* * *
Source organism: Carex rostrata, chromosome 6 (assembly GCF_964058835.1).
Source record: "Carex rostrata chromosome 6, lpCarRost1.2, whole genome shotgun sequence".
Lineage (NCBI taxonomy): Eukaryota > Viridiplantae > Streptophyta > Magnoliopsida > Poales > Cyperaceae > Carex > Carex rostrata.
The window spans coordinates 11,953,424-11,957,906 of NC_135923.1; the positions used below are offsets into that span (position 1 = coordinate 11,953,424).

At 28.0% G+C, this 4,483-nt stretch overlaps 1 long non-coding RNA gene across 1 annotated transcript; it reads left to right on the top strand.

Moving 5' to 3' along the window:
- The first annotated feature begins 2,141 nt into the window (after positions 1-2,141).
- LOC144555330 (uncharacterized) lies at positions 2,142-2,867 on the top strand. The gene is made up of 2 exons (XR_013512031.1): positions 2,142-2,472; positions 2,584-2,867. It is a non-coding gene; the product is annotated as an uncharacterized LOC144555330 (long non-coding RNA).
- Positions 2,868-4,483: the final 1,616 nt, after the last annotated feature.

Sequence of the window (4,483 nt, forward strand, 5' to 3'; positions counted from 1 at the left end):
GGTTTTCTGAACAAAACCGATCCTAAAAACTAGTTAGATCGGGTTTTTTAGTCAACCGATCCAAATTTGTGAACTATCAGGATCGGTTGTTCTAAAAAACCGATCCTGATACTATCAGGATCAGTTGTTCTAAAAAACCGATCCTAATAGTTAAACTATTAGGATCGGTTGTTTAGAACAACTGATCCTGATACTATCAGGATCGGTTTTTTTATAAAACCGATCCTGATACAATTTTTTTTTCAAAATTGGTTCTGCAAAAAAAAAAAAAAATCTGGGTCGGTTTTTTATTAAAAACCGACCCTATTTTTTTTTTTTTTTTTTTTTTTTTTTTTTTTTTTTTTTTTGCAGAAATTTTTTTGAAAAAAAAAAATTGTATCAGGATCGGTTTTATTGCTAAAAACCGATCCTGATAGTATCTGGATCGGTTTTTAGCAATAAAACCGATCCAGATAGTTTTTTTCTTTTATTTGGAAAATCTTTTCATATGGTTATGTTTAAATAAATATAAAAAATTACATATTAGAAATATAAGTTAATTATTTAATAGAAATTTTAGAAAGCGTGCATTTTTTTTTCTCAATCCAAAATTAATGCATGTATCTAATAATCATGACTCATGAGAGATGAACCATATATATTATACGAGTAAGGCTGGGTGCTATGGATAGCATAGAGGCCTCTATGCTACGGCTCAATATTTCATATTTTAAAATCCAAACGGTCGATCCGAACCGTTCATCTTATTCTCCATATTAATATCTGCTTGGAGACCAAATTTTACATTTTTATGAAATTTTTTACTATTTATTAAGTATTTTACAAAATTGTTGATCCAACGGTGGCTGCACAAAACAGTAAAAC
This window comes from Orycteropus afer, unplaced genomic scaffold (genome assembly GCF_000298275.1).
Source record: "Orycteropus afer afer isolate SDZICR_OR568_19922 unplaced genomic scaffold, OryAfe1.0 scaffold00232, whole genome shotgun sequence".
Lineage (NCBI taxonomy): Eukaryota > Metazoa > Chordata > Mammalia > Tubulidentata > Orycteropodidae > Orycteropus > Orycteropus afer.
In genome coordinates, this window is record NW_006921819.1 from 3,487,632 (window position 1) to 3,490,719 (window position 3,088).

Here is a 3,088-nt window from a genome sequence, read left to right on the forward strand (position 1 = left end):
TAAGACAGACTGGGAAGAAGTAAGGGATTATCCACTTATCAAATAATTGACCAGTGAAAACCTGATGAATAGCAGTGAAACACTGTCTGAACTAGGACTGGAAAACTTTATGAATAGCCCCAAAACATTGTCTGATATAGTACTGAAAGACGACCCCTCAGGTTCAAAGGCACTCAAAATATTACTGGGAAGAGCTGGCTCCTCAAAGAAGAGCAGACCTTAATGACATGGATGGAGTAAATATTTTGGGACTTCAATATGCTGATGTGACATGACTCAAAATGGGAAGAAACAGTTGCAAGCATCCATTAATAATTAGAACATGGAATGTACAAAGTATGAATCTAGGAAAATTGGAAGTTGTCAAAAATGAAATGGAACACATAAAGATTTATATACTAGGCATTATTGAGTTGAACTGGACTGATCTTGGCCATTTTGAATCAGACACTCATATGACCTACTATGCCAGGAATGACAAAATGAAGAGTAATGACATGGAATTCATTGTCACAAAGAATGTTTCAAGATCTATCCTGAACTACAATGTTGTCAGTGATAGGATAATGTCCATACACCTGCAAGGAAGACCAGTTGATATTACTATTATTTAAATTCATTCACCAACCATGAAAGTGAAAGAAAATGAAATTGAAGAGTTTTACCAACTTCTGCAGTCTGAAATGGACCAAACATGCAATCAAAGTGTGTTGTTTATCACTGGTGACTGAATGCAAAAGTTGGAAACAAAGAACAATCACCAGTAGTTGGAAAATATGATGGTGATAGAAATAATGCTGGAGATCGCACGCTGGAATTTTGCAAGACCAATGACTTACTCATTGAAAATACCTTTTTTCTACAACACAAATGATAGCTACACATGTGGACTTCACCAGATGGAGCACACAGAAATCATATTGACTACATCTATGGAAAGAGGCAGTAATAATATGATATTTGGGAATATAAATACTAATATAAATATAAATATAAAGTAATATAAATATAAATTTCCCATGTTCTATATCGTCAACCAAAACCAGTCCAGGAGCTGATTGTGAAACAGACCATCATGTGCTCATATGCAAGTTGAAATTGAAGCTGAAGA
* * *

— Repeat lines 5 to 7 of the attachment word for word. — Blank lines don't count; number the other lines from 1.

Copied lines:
At 28.0% G+C, this 4,483-nt stretch overlaps 1 long non-coding RNA gene across 1 annotated transcript; it reads left to right on the top strand.

Moving 5' to 3' along the window:
- The first annotated feature begins 2,141 nt into the window (after positions 1-2,141).